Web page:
Wait. That heading sounds way too much like a command. You don't have to root for Chien-Ming Wang. Perhaps the truth of the matter is that this writer has to root for Chien-Ming Wang. You might have heard that he recently signed with the Washington Nationals for another season for $4 million. It's a rather small and safe investment on the Nationals' part and from the sounds of things, it's where Wang wanted to be because he was grateful that the Nationals stuck with him through his long injury ordeal. And that's just one reason to root for Wang to succeed. Actually, that's two in one. Before this gets too confusing, perhaps the best way to get these thoughts out are in list form. Therefore, in no particular order, here's why this writer roots for Chien-Ming Wang.
1. The Fan is a sucker for a comeback story. Wang was heading for his typical season for the Yankees in 2008. Perhaps he was heading for his best season yet after winning nineteen games for two years in a row in 2006 and 2007. He was 7-2 after a seven inning gem against the Oakland A's on June 10, 2008. The Yankees moved into interleague play after the Oakland series and headed to Houston to play the Astros in a National League park. That meant that pitchers had to hit. Chien-Ming Wang squared up against the Astros' best pitcher, Roy Oswalt, on June 15. Wang struck out on his first two at bats. But the Yankees had built a 3-0 lead on Oswalt heading into the sixth inning. Wang had thrown five shutout innings. Those were the last five innings he pitched in 2008.
In the top of the sixth inning on that day in June, Jorge Posada and Robinson Cano had led off the inning with singles. After a fly out, Wang was asked to bunt. His bunt wasn't exceptional and Posada was thrown out at third. Unfortunately, that left Wang on first base. Johnny Damon hit a ground ball and Wang ran hard to second and again, unfortunately, the shortstop made an error and everybody was safe. Wang was on second and the bases were full when Derek Jeter came to the plate. Jeter hit a single. Cano scored and Wang scored behind him. In the process, Wang blew out a tire and that injury effectively killed his season. George Steinbrenner, in the last acts of his bluster, blasted baseball for making pitchers hit in interleague games (a point which gets an agreement from this observer). Wang got the win for the game and he finished the season at 8-2.
Jump forward to the spring of 2009. You could tell right from the beginning that Wang wasn't right after missing the last half of the 2008 season. On April 8, 2009, Wang made his season debut and gave up seven runs on twelve base runners in three and two-thirds innings. Five days later, he lasted an inning and gave up nine base runners and eight runs. Five days later, the same thing happened: one and a third innings and eight runs. After three starts, his ERA was 34.50. The Yankees pulled the plug. They tried to pitch him at various times during the year and after all was said and done, he pitched twelve times including nine starts and finished 1-6 with an ERA of 9.64. To anyone who had eyes to see, there was something clearly wrong with Chien-Ming Wang. The problem was his shoulder and a July 30 operation ended his 2009 season.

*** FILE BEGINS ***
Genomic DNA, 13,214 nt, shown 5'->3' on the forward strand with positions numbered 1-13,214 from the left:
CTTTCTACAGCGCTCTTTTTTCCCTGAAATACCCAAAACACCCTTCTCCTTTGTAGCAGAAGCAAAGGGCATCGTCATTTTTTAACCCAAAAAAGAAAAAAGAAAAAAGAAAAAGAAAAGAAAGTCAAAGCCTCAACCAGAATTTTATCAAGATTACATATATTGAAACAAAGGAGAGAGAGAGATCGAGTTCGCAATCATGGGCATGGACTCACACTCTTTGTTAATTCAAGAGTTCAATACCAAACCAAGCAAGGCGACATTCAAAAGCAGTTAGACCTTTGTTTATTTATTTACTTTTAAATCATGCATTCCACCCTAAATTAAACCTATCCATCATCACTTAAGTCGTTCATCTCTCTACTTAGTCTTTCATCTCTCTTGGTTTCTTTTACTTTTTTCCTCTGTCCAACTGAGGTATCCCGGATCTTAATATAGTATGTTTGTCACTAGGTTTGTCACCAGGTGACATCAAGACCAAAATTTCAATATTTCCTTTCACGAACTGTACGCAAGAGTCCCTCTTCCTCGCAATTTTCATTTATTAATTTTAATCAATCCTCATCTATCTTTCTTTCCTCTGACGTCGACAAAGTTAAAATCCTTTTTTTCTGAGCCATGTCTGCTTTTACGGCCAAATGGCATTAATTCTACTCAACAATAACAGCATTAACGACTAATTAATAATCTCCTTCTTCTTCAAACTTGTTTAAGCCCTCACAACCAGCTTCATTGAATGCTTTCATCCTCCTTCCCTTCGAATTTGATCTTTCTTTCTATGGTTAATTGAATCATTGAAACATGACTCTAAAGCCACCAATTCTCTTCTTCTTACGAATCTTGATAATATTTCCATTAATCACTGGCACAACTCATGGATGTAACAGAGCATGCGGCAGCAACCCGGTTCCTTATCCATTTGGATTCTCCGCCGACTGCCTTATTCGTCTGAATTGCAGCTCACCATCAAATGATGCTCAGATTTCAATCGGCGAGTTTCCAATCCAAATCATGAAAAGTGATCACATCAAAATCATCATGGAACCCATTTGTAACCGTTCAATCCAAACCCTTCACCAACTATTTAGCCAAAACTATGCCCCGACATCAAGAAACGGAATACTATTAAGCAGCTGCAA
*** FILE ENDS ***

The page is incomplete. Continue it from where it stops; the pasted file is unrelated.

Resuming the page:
At the end of the 2009 season, the Yankees, despite winning the World Series that season, had little charity in their heart for a pitcher that had pitched so well for them for two full seasons and two partial seasons. In the dynastic world of Yankee baseball, winning is all that matters and Wang was jettisoned. The Nationals signed Wang to a free agent contract, but Wang was simply not ready and after much speculation, the Nationals finally announced that he would miss the entire 2010 season. And that leads us to reason Number 2.
2. The Nationals could have washed their hands of Chien-Ming Wang after getting nothing for their money in 2010. Yes, they non-tendered him, but then signed him to a one year contract for less money than the previous contract and he started the 2011 season on a formal rehab assignment. Kudos to the Nationals for sticking with the pitcher and giving him another chance. The move was not altogether altruistic. After all, Wang was a winner in his Yankee years and if he could get somewhat back to what he used to be, he could be useful.